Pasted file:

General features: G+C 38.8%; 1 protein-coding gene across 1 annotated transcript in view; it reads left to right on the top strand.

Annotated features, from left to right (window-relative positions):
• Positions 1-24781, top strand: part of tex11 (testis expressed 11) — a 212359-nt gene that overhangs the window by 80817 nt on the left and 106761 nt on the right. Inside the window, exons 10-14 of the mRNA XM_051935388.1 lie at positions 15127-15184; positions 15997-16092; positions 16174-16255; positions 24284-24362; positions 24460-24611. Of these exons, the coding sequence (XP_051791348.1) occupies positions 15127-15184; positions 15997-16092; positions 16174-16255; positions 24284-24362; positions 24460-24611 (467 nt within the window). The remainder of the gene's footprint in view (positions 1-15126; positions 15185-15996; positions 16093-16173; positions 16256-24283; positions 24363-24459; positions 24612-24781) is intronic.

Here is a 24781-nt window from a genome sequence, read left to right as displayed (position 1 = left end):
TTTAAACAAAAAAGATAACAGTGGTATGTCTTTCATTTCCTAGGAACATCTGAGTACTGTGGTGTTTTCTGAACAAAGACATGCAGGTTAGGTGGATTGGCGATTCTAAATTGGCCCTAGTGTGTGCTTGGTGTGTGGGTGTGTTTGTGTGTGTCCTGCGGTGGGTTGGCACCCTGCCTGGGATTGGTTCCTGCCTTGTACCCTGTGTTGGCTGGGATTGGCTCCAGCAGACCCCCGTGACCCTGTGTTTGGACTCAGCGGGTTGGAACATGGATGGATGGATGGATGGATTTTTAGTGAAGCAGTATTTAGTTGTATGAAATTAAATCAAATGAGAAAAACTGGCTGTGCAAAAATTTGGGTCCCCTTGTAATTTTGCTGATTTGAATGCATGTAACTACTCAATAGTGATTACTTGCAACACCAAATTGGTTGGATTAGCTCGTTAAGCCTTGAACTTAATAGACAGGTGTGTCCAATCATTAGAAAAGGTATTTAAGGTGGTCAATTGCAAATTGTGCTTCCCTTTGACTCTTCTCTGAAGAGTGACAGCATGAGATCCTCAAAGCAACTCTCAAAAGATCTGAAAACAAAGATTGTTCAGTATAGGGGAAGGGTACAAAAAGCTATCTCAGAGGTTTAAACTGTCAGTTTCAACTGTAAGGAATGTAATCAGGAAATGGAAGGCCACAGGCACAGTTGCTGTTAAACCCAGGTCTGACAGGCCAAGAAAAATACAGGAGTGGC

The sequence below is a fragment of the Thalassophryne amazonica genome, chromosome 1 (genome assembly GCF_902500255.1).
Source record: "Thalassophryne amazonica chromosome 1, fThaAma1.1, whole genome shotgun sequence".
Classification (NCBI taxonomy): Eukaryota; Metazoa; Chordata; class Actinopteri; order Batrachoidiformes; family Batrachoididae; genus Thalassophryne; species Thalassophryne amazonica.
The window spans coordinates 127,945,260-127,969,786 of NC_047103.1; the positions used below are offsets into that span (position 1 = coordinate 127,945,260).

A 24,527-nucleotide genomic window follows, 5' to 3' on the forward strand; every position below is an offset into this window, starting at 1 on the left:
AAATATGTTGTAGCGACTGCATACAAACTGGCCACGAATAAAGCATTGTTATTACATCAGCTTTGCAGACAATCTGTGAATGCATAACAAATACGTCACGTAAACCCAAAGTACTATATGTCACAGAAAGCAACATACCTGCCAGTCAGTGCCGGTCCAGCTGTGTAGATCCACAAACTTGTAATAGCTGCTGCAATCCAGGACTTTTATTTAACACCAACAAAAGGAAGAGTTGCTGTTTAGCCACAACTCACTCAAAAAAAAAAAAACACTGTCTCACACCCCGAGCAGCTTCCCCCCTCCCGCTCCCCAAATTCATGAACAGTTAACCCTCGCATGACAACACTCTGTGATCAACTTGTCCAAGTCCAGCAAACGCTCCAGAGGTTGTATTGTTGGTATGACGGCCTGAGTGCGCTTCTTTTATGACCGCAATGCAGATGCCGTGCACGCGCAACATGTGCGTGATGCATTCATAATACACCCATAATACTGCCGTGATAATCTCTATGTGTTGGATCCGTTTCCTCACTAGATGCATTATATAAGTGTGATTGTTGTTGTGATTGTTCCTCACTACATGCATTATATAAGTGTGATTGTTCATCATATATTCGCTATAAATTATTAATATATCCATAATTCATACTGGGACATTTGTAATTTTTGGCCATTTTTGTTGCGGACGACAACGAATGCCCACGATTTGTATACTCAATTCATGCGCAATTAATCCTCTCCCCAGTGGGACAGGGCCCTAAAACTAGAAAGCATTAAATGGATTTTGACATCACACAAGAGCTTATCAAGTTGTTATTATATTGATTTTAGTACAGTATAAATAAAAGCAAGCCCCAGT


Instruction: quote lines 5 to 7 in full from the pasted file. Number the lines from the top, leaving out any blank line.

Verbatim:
TTTAAACAAAAAAGATAACAGTGGTATGTCTTTCATTTCCTAGGAACATCTGAGTACTGTGGTGTTTTCTGAACAAAGACATGCAGGTTAGGTGGATTGGCGATTCTAAATTGGCCCTAGTGTGTGCTTGGTGTGTGGGTGTGTTTGTGTGTGTCCTGCGGTGGGTTGGCACCCTGCCTGGGATTGGTTCCTGCCTTGTACCCTGTGTTGGCTGGGATTGGCTCCAGCAGACCCCCGTGACCCTGTGTTTGGACTCAGCGGGTTGGAACATGGATGGATGGATGGATGGATTTTTAGTGAAGCAGTATTTAGTTGTATGAAATTAAATCAAATGAGAAAAACTGGCTGTGCAAAAATTTGGGTCCCCTTGTAATTTTGCTGATTTGAATGCATGTAACTACTCAATAGTGATTACTTGCAACACCAAATTGGTTGGATTAGCTCGTTAAGCCTTGAACTTAATAGACAGGTGTGTCCAATCATTAGAAAAGGTATTTAAGGTGGTCAATTGCAAATTGTGCTTCCCTTTGACTCTTCTCTGAAGAGTGACAGCATGAGATCCTCAAAGCAACTCTCAAAAGATCTGAAAACAAAGATTGTTCAGTATAGGGGAAGGGTACAAAAAGCTATCTCAGAGGTTTAAACTGTCAGTTTCAACTGTAAGGAATGTAATCAGGAAATGGAAGGCCACAGGCACAGTTGCTGTTAAACCCAGGTCTGACAGGCCAAGAAAAATACAGGAGTGGC

The sequence below is a fragment of the Thalassophryne amazonica genome, chromosome 1 (genome assembly GCF_902500255.1).
Source record: "Thalassophryne amazonica chromosome 1, fThaAma1.1, whole genome shotgun sequence".